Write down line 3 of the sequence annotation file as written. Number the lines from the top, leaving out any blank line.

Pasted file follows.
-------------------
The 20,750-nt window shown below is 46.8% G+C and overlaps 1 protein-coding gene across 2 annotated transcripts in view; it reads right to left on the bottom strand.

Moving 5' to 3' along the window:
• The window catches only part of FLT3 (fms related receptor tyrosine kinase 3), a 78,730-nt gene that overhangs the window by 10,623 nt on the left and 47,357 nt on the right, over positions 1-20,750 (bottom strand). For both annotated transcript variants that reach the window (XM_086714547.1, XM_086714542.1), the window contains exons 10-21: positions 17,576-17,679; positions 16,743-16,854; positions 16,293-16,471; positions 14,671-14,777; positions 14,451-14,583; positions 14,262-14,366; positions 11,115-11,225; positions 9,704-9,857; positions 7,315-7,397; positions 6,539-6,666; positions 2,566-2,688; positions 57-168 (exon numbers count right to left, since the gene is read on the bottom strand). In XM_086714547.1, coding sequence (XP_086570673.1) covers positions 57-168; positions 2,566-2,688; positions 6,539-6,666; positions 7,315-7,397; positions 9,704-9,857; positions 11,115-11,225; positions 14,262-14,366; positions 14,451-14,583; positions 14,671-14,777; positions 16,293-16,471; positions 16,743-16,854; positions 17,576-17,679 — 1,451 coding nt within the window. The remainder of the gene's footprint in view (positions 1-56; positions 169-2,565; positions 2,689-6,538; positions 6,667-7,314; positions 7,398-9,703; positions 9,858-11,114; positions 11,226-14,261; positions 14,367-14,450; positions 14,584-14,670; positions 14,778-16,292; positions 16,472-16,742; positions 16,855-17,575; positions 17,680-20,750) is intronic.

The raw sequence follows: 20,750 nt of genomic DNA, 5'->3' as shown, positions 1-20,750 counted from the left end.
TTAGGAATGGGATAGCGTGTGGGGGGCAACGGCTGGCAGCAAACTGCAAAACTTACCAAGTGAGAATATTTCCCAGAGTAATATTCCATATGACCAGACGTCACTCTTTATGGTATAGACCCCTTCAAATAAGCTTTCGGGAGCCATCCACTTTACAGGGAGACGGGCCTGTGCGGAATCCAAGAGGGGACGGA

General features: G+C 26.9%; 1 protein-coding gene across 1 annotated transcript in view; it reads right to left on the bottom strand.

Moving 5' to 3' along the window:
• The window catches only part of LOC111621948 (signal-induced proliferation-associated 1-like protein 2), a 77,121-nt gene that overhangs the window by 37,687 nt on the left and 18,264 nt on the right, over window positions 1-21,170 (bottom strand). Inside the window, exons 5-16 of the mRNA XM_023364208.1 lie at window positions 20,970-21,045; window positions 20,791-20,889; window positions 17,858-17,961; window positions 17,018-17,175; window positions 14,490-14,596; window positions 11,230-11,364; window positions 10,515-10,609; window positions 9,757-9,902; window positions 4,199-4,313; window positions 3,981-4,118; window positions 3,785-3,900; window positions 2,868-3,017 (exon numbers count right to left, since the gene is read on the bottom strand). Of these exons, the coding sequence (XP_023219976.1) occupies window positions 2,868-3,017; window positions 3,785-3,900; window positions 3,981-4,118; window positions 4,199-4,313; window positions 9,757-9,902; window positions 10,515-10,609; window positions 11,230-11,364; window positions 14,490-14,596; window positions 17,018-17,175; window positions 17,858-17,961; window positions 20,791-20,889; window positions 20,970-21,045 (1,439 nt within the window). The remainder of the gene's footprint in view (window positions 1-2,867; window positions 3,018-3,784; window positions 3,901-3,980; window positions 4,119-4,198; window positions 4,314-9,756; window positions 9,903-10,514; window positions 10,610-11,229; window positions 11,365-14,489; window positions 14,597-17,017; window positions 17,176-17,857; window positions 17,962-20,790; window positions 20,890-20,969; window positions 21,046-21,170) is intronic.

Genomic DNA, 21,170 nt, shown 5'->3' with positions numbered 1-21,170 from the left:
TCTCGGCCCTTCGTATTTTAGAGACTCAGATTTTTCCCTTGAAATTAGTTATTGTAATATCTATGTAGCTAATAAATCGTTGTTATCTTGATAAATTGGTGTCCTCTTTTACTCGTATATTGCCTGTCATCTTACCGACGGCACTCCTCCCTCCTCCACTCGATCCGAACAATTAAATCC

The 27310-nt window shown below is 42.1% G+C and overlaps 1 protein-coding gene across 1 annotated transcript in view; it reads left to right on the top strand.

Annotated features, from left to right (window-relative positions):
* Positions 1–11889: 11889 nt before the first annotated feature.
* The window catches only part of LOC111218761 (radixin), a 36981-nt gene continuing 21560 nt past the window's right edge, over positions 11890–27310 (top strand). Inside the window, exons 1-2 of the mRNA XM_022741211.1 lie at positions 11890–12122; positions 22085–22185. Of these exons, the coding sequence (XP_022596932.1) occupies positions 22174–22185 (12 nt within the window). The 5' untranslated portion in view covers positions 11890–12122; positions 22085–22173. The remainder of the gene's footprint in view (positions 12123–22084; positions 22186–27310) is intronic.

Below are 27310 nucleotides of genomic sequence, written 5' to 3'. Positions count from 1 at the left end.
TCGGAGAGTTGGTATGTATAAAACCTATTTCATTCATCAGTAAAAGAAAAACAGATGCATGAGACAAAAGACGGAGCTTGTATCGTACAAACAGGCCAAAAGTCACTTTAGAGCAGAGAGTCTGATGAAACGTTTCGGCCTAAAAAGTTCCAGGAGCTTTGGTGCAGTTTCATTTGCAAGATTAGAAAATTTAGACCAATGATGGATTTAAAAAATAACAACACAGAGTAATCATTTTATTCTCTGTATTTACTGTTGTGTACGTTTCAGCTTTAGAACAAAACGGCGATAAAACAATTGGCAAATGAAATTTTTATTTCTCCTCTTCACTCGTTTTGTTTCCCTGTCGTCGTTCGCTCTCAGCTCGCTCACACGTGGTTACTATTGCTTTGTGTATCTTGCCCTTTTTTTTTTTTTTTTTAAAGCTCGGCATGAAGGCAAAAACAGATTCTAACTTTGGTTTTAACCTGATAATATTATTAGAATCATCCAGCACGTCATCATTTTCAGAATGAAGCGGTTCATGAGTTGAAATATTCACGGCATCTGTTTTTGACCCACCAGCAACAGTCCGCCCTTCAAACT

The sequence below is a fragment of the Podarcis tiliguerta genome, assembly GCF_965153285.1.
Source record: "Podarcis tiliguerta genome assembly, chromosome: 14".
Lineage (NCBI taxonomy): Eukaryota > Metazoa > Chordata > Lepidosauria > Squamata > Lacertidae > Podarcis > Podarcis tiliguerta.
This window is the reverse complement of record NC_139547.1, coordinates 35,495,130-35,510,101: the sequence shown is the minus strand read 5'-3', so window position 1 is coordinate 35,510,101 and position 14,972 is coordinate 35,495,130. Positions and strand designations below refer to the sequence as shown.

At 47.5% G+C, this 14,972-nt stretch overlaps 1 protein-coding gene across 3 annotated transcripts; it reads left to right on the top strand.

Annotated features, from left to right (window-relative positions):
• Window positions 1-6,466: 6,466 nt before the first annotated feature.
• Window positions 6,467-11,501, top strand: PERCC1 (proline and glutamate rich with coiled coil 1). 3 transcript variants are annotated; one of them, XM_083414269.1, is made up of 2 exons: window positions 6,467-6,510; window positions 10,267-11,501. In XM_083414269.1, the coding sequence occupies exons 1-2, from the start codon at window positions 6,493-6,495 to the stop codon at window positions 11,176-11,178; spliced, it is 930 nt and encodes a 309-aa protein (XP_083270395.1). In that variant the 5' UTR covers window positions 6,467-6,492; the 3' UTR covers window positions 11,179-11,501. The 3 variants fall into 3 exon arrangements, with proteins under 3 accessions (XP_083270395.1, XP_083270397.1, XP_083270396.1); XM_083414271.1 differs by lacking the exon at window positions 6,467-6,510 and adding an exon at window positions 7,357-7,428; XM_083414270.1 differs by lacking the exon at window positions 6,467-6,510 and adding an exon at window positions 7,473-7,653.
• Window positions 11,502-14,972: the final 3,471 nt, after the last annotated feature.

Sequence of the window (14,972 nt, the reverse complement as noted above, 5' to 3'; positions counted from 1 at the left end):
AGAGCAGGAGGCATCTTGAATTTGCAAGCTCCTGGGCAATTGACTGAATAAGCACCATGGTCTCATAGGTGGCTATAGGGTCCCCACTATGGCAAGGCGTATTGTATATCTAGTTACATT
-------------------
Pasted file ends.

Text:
• The window catches only part of FLT3 (fms related receptor tyrosine kinase 3), a 78,730-nt gene that overhangs the window by 10,623 nt on the left and 47,357 nt on the right, over positions 1-20,750 (bottom strand). For both annotated transcript variants that reach the window (XM_086714547.1, XM_086714542.1), the window contains exons 10-21: positions 17,576-17,679; positions 16,743-16,854; positions 16,293-16,471; positions 14,671-14,777; positions 14,451-14,583; positions 14,262-14,366; positions 11,115-11,225; positions 9,704-9,857; positions 7,315-7,397; positions 6,539-6,666; positions 2,566-2,688; positions 57-168 (exon numbers count right to left, since the gene is read on the bottom strand). In XM_086714547.1, coding sequence (XP_086570673.1) covers positions 57-168; positions 2,566-2,688; positions 6,539-6,666; positions 7,315-7,397; positions 9,704-9,857; positions 11,115-11,225; positions 14,262-14,366; positions 14,451-14,583; positions 14,671-14,777; positions 16,293-16,471; positions 16,743-16,854; positions 17,576-17,679 — 1,451 coding nt within the window. The remainder of the gene's footprint in view (positions 1-56; positions 169-2,565; positions 2,689-6,538; positions 6,667-7,314; positions 7,398-9,703; positions 9,858-11,114; positions 11,226-14,261; positions 14,367-14,450; positions 14,584-14,670; positions 14,778-16,292; positions 16,472-16,742; positions 16,855-17,575; positions 17,680-20,750) is intronic.